306. Memorandum of Conversation0


  • President-Prime Minister Test Ban Conversations, June 30, 1963

The President and the Prime Minister with their advisers discussed test ban matters during a meeting at Birch Grove from 11:45 a.m. until 1:15 p.m., Sunday, June 30, 1963. Present at the discussions assisting the President were Secretary Rusk, Ambassador Bruce, and Messrs. Tyler, McNaughton, and Long. Assisting the Prime Minister, in addition to his personal secretary, were Lord Home (in and out), Minister Thorneycroft,1 Ambassador Ormsby Gore, Lord Hailsham, and Messrs. Caccia, Zuckerman and Wilson.

The Prime Minister asked “the scientists” to provide the answers to the three questions put to them the night before. I read to them the questions and in each case the answers which had been prepared by the team of Zuckerman-Wilson-Long-McNaughton.2 There was discussion after each answer. (The questions and answers appear elsewhere in the form of the informal talking paper used by the group.)

The President then read from the JCS June 18 “Comments on the Proposed Nuclear Test Ban Treaty.”3 He read extensively from Parts II, III and IV of the JCS statement. In some cases he asked me for fuller explanation of the Chiefs’ meaning, and in all cases there was discussion of the points made by the Chiefs. The President stated that it will be important for us to “get back home and talk this over.”

It was stated that it would be advisable for Mr. Harriman to spend perhaps two days in London before going on to Moscow. It was understood that the US-UK liaison at the working level was going on already.

Lord Home suggested that, in the Moscow negotiations, we should not permit the debate to focus on number of inspections. Rather, he preferred to have the emphasis put on kinds of inspection.

There was some discussion of what inducements the Soviets might have to agree to a test ban. In response to a question from Lord Hailsham, I said that the interest on the part of the Soviets might flow (1) from a different [Page 758] strategic outlook (one in which superiority in very large weapons appeared sufficient), and (2) from a desire to prevent proliferation of nuclear weapons capabilities. The Prime Minister added two reasons: (3) That the Soviets may wish to save the resources now being diverted to the arms race, and (4) that they may be interested in taking a step toward disarmament. He doubted very much that the Soviets would enter a treaty intending to cheat; he believed that the question in their minds would be “Do we want this deal or don’t we?” The questions would be how much each side had to give to reach agreement.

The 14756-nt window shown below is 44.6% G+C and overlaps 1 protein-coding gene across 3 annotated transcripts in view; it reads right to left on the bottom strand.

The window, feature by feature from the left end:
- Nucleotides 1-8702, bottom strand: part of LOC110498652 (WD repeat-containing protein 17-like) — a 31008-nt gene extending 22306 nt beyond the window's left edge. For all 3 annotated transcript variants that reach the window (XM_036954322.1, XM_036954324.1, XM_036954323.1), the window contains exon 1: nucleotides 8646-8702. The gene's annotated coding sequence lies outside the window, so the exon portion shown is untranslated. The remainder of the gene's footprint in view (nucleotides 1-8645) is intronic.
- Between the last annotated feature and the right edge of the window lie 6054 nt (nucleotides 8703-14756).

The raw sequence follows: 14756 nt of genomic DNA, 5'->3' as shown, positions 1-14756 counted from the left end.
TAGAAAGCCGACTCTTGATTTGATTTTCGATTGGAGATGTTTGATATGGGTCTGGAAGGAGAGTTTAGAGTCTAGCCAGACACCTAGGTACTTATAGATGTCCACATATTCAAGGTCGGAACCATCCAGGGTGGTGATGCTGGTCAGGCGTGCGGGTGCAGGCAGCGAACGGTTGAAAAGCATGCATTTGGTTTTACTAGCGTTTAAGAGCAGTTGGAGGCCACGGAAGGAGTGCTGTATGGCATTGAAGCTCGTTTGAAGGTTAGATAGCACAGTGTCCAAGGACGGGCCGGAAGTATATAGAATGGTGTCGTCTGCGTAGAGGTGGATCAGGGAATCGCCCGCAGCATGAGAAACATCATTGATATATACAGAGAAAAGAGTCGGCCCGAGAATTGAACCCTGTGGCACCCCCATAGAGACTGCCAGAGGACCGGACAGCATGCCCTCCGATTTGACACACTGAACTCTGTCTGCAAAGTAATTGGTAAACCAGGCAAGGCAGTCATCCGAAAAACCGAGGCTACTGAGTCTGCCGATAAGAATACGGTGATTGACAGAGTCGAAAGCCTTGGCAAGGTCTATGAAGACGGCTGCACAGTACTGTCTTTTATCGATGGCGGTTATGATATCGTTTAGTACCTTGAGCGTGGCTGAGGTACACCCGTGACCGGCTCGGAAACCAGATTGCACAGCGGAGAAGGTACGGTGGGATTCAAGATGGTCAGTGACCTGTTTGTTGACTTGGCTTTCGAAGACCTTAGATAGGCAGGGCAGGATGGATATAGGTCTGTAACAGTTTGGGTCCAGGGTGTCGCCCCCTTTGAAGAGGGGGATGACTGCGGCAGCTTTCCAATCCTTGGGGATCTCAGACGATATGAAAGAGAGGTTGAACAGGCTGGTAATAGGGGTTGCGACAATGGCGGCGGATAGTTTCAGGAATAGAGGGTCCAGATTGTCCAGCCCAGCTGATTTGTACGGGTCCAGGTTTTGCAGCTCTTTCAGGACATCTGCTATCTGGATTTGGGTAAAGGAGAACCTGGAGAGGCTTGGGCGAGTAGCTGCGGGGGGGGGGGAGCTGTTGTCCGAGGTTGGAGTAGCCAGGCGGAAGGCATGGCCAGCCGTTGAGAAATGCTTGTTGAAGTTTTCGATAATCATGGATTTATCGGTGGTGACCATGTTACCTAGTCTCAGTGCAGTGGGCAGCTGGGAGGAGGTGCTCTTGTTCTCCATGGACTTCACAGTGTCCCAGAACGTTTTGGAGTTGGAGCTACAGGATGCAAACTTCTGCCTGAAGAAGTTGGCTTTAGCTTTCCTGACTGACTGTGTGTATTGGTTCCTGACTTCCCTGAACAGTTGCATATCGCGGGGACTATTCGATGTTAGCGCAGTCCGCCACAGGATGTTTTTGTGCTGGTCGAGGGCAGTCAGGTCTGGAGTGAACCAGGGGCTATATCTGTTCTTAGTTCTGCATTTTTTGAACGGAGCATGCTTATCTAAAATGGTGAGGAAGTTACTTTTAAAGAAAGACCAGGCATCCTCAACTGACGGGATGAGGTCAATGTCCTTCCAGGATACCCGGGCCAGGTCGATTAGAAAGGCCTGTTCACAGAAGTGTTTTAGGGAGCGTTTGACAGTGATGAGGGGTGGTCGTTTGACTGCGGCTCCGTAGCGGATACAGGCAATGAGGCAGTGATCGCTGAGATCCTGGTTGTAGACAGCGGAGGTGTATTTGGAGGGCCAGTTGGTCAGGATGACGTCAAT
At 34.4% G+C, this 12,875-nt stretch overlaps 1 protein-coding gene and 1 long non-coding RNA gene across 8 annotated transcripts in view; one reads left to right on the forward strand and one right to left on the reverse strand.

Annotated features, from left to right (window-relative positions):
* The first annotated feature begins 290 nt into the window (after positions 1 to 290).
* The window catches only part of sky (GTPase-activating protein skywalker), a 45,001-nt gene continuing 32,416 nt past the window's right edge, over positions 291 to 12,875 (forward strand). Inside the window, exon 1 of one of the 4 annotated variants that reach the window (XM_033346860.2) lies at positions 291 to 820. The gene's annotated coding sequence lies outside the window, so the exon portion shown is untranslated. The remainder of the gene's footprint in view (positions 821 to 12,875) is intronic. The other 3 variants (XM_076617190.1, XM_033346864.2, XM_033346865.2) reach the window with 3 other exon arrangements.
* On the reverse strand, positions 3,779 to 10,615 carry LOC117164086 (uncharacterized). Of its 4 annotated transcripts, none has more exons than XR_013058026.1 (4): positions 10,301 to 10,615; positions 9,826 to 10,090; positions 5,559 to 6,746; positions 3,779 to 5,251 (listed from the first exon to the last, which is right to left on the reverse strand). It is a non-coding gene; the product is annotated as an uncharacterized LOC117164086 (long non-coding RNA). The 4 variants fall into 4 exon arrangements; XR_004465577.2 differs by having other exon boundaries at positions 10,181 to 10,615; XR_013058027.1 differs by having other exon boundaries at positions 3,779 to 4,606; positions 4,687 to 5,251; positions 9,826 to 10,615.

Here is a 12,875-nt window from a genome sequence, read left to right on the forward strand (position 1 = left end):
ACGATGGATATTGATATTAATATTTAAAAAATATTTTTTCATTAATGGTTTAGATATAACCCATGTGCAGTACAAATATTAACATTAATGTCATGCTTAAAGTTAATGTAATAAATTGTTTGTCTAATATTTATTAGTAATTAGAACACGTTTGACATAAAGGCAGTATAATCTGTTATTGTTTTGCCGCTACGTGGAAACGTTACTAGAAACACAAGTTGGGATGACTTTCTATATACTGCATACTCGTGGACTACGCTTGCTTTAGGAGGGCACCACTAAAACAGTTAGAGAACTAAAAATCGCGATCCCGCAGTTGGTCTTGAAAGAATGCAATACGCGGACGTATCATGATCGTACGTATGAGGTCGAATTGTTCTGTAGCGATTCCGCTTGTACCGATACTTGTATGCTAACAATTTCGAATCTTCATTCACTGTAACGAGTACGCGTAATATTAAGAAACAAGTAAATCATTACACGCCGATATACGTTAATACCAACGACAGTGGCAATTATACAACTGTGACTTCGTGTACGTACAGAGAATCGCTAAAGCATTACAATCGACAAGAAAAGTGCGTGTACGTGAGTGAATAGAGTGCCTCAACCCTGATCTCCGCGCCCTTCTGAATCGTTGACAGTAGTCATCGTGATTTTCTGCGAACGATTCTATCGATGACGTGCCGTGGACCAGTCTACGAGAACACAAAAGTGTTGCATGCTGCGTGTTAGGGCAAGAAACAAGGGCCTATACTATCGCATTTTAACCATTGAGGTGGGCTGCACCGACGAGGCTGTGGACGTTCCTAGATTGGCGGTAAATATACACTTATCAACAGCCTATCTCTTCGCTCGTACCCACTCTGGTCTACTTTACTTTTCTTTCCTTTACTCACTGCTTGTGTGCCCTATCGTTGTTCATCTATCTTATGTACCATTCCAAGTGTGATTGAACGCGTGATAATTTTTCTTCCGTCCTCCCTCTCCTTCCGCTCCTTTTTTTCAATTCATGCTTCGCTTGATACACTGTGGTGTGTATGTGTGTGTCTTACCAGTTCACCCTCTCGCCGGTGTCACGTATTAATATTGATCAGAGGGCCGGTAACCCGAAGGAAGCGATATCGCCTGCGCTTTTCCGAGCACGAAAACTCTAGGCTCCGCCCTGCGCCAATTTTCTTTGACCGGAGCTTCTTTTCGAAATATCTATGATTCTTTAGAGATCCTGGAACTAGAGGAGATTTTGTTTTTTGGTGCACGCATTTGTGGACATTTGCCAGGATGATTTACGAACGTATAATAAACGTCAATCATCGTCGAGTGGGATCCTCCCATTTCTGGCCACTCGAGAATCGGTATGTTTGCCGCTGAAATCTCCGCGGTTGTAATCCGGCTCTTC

The President raised the question of a partial test ban—one which had no meaningful on-site inspections but which allowed a given number (possibly 7 to 10) of underground tests each year. He doubted that the Soviets would be interested in such a proposal. Secretary Rusk emphasized the importance for pressing for a comprehensive ban for quite some time before falling back to a partial ban. The President observed that such a partial ban would meet some of the Soviet needs while at the same time making a ban more consistent with US military and political requirements.

The problem of China was raised. It was observed that it might be hard to get a treaty ratified by the Senate if the Chinese tested prior to that time and, in any event, that the Senate ratification might provide that the treaty terminate if the Chinese conducted a test. There were some references to methods which might be used to prevent proliferation of nuclear weapons capabilities.

  1. Source: Kennedy Library, National Security Files, Kaysen Series, Test Ban Inspections. Secret. Drafted by John McNaughton, General Counsel of the Department of Defense, on July 1. Copies were sent to William R. Tyler and Franklin Long.
  2. Peter Thorneycroft, Minister of Defense.
  3. Document 305.
  4. Not found, but presumably an earlier draft of the paper cited in footnote 12, Document 294.